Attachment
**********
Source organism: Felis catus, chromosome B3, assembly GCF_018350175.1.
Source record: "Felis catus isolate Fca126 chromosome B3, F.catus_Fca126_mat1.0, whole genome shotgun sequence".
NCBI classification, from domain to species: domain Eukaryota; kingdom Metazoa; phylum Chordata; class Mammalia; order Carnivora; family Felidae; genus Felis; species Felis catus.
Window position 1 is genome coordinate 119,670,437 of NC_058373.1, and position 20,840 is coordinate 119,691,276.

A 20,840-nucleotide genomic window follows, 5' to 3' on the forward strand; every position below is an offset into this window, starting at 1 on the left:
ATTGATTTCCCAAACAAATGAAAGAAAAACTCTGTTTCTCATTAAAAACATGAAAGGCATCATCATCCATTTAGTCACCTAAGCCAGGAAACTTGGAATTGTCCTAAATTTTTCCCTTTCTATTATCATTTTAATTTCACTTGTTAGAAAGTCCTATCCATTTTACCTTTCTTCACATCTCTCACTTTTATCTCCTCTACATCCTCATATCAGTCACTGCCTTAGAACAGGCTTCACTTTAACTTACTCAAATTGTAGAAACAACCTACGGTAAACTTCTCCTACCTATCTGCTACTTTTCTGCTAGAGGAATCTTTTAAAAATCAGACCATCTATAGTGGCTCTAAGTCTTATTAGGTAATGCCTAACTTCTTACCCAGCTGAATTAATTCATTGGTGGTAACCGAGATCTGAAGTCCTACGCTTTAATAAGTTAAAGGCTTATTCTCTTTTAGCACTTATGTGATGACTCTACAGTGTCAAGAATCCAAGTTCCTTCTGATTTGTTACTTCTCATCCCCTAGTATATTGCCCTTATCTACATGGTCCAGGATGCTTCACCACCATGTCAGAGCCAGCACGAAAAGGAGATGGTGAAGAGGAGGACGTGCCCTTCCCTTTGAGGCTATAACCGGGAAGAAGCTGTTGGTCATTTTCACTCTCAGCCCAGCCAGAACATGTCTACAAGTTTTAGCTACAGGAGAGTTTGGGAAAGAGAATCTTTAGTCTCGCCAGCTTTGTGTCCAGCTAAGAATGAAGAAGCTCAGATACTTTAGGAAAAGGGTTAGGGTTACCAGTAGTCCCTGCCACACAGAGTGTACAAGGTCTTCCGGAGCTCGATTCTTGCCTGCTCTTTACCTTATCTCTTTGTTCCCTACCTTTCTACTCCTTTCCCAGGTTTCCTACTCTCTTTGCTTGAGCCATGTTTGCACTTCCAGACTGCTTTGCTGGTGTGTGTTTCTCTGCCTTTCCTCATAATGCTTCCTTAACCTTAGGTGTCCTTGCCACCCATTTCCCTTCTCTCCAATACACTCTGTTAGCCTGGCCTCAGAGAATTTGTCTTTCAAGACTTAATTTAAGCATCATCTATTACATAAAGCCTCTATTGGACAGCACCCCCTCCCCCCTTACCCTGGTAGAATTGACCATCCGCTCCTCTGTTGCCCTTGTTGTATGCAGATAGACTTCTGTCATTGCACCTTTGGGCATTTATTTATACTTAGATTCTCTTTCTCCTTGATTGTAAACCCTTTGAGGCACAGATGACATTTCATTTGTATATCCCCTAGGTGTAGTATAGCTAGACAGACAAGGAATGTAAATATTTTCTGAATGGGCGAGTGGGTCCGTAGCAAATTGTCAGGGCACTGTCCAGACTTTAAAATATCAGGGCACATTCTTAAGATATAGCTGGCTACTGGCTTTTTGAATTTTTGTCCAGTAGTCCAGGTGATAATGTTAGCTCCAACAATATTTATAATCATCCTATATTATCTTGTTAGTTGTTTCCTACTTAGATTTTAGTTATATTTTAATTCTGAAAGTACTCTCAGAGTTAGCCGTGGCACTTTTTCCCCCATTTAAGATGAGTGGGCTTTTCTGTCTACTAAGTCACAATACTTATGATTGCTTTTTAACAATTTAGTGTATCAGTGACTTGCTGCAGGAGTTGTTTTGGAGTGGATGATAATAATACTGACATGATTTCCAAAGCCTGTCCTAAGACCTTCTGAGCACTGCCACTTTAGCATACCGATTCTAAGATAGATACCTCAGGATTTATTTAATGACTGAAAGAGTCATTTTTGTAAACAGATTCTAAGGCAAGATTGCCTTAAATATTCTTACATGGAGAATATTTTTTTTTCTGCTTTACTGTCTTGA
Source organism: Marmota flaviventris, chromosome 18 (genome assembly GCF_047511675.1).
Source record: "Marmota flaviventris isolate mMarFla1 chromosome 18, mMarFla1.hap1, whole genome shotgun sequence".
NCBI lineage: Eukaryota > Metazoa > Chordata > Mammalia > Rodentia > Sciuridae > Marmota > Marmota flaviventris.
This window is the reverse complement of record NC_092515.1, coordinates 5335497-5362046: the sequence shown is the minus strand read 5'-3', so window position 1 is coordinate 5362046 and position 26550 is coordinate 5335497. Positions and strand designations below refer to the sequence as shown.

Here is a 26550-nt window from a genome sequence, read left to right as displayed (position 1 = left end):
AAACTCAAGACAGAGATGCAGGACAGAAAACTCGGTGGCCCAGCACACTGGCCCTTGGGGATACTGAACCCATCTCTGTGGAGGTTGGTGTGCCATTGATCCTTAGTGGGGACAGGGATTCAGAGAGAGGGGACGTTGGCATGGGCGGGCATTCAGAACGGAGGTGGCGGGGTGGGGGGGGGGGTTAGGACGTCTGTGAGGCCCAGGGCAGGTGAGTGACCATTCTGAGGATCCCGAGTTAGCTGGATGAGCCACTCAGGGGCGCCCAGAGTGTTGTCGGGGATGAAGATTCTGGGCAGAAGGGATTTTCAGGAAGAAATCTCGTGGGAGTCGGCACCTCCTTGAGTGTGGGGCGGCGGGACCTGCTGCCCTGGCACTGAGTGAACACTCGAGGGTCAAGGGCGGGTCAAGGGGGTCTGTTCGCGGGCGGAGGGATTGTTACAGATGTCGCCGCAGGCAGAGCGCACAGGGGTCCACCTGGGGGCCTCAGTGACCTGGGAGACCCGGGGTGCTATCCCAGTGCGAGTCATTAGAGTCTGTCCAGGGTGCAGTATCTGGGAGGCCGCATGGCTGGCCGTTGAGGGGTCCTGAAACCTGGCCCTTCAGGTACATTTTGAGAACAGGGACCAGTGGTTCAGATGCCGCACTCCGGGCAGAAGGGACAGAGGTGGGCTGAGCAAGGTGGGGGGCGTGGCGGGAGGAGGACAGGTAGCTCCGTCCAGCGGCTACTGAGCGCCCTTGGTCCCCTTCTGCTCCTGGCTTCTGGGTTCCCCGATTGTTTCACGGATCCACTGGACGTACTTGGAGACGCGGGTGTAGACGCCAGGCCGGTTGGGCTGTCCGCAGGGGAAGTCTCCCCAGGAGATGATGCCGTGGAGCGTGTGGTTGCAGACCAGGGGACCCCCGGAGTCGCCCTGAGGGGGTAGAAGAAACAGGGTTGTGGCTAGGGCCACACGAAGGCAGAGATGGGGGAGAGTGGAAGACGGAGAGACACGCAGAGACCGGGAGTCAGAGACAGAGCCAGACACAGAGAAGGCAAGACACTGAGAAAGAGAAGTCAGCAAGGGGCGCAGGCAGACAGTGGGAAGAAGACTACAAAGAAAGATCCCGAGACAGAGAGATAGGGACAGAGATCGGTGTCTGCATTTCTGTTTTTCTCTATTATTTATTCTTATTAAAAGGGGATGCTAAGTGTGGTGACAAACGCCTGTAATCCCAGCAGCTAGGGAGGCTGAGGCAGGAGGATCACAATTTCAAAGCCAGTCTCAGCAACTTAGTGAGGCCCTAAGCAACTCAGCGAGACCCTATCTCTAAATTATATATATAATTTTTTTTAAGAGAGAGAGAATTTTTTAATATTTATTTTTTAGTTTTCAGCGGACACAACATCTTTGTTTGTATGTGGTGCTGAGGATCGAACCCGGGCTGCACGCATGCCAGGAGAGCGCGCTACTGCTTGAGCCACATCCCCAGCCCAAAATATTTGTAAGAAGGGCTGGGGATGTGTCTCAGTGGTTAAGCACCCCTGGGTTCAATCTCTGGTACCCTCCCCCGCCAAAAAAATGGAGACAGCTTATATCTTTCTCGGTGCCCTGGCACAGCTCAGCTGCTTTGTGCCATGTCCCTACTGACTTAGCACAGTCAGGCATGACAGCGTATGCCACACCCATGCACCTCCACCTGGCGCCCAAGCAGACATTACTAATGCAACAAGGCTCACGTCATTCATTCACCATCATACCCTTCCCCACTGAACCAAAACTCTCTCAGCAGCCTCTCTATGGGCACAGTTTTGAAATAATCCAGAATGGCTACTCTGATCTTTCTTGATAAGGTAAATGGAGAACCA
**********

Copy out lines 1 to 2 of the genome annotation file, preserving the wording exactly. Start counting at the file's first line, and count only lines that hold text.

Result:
Source organism: Felis catus, chromosome B3, assembly GCF_018350175.1.
Source record: "Felis catus isolate Fca126 chromosome B3, F.catus_Fca126_mat1.0, whole genome shotgun sequence".